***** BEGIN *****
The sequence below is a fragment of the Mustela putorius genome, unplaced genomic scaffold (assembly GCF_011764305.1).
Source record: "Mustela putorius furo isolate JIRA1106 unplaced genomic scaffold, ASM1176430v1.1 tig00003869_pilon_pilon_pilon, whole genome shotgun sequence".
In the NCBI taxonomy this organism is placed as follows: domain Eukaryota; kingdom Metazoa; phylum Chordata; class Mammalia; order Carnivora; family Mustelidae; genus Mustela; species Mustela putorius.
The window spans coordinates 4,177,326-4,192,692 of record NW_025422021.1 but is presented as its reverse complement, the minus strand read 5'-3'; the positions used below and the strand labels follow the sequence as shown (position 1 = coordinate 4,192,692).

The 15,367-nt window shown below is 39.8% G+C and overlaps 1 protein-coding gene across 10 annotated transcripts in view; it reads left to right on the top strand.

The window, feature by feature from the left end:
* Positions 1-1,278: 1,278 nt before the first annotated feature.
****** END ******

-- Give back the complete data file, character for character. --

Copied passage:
The sequence below is a fragment of the Mustela putorius genome, unplaced genomic scaffold (assembly GCF_011764305.1).
Source record: "Mustela putorius furo isolate JIRA1106 unplaced genomic scaffold, ASM1176430v1.1 tig00003869_pilon_pilon_pilon, whole genome shotgun sequence".
In the NCBI taxonomy this organism is placed as follows: domain Eukaryota; kingdom Metazoa; phylum Chordata; class Mammalia; order Carnivora; family Mustelidae; genus Mustela; species Mustela putorius.
The window spans coordinates 4,177,326-4,192,692 of record NW_025422021.1 but is presented as its reverse complement, the minus strand read 5'-3'; the positions used below and the strand labels follow the sequence as shown (position 1 = coordinate 4,192,692).

The 15,367-nt window shown below is 39.8% G+C and overlaps 1 protein-coding gene across 10 annotated transcripts in view; it reads left to right on the top strand.

The window, feature by feature from the left end:
* Positions 1-1,278: 1,278 nt before the first annotated feature.